In a bravura intervention the Emeritus Professor of Irish History John A Murphy recently warned in the Irish press that the Republic’s political culture should be wary of allowing Sinn Féin anywhere near to government.
Far be it from me to disagree with Murphy’s at times masterful assessment, but a spell in power might be exactly what is in order for the party.
If Sinn Féin was smart it would stay out of office and keep building and building its present protest vote over the coming years in a kind of constant opposition.
Yet the organisation has always been like the moth to a flame when it comes to power.
It will jump at the very first sniff of government and will enter any coalition arrangement as it has done in Northern Ireland.
There, promises will be broken – as they invariably are by all political parties – and Sinn Féin will be forced to follow the same cuts that any Irish government will have to undertake, thereby revealing to the Irish electorate that its ‘Left wing’ rhetoric is nothing more than hot air. Subsequently, the protest vote will fall apart, as it did for the recently-roasted Irish Labour Party once it entered office.
By voting for the June monitoring round, Sinn Féin has now agreed to the first of what will be drastic budget cuts at Stormont. This makes a nonsense of the party’s always dubious ‘socialist’ and ‘anti-austerity’ credentials.
If it was any of these things it would withdraw from the Stormont Executive immediately and denounce any budget constraints as it has been doing down South. It will never do this, and ironically those in Ireland – as well as in England, and many Unionists – who consider the party to be some kind of revolutionary threat assign the party a radicalism it does not possess.
The projection of these fears, paradoxically, contributes directly to Sinn Féin’s kudos and expansion.
In Northern Ireland almost all problems are, of course, still completely bound up with how the province fails to deal with the past.
People forget quickly how well those at the top have prospered from the ongoing stalemate. But for those who tell us there is no such thing as cultural warfare there are now, as was revealed this month, Bobby Sands Gaeltacht Scholarships (what next from the provocateurs – the Mad Dog McGlinchey Prize for Music?)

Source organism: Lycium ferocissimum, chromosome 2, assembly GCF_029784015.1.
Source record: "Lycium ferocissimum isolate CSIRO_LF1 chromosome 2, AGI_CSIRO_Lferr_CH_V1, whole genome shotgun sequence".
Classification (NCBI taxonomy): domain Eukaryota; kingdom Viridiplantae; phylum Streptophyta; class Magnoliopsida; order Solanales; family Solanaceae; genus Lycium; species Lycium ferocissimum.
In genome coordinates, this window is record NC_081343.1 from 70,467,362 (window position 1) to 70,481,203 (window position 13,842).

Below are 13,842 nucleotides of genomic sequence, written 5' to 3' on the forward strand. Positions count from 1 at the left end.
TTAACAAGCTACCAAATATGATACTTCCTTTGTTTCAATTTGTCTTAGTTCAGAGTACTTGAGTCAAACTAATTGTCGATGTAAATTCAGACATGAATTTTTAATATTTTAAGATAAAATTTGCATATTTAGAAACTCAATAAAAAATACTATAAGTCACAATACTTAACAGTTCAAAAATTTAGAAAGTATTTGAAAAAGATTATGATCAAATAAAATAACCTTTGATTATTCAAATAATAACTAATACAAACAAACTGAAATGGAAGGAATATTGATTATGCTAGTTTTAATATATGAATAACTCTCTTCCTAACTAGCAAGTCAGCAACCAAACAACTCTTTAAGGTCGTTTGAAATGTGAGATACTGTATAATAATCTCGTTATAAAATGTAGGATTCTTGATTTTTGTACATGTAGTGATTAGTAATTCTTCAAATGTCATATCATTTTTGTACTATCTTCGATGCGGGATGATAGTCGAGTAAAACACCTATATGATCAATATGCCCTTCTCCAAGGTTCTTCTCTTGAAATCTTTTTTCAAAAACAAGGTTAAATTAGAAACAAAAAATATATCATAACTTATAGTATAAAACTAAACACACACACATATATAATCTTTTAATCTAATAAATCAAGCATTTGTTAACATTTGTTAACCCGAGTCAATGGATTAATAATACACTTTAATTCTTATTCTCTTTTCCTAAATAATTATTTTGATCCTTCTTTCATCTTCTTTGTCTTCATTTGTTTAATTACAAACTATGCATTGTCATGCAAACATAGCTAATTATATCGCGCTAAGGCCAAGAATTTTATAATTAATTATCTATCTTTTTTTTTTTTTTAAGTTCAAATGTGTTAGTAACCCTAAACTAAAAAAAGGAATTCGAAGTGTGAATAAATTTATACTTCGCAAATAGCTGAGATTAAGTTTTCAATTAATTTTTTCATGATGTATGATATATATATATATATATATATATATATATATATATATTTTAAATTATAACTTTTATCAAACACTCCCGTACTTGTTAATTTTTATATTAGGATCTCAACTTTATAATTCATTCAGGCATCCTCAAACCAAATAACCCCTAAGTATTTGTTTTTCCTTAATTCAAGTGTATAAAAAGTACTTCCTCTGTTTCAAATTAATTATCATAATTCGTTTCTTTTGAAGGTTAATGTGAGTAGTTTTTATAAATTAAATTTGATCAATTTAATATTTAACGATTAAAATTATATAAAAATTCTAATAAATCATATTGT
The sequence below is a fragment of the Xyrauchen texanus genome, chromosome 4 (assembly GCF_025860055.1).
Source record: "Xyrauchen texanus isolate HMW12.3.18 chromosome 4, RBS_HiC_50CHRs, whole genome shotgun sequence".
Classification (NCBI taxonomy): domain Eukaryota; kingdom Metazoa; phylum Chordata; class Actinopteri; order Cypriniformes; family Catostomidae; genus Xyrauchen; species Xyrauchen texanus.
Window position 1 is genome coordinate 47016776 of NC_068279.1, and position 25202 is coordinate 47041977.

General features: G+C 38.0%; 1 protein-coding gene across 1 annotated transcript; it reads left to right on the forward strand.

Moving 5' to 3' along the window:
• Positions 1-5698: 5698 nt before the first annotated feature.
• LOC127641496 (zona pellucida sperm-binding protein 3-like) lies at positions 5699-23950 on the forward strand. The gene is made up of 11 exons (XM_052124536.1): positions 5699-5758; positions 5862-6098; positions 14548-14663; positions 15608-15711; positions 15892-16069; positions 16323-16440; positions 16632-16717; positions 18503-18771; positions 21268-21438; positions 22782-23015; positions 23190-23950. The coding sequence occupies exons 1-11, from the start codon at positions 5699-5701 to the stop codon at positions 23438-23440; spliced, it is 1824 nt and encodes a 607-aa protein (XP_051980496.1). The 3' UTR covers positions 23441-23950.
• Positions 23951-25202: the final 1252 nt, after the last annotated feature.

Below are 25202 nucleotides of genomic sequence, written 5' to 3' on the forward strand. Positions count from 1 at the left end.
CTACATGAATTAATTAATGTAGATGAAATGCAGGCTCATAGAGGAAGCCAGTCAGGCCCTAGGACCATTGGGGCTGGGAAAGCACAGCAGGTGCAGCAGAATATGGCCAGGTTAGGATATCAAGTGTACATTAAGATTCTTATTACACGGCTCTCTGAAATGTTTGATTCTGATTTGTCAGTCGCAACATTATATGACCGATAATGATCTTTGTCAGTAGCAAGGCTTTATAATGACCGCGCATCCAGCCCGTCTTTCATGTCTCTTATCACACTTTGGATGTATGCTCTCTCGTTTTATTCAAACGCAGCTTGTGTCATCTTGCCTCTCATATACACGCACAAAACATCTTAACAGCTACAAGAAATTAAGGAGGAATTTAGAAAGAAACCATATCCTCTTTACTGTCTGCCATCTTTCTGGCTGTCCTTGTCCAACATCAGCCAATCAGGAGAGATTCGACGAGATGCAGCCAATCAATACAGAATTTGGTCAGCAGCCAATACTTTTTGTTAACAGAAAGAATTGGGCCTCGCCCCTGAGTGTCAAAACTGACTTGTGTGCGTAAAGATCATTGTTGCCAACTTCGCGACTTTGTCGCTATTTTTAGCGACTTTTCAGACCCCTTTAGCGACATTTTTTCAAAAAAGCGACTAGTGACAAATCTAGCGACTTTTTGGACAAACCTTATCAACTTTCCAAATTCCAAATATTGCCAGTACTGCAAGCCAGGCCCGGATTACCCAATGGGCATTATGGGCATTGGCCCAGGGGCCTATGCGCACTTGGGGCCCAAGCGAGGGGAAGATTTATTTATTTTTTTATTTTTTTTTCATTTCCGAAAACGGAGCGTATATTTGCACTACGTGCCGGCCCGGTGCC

Again, it is only the beginning of such symbolic provocation.
Some commentators – who have clogged up the internet with verbiage ever since – took Sinn Féin’s protestations that there is no such conflict at remarkable face value.
It was said following the Boston College episode that history was the real casualty.
After his arrest for the still-unresolved murder of Jean McConville, the way Gerry Adams went out of his way to name and berate Professor Paul Bew was telling.
Adams is right to fear the Bews and Murphys of the world.
It is they, as historians, who have the potential to deflate the mythologies, mis-remembrances and empty slogans that Adams and many who follow him live by.
Republicans are fond of telling us about how they read books and histories in contrast to the ‘uneducated’ of Unionism (and indeed other groups they disagree with).
Yet a basic consultation of such histories would in fact reveal that most of the Civil Rights demands they claim the Provisional IRA secured during their armed campaign were achieved before the organization was even born at the end of 1969.
No matter: keep saying something again and again and eventually it is seen to be true. Except, that is, to the historians.
l Belfast historian Dr Connal Parr currently holds the Senior Scholarship in History and Culture at Oxford University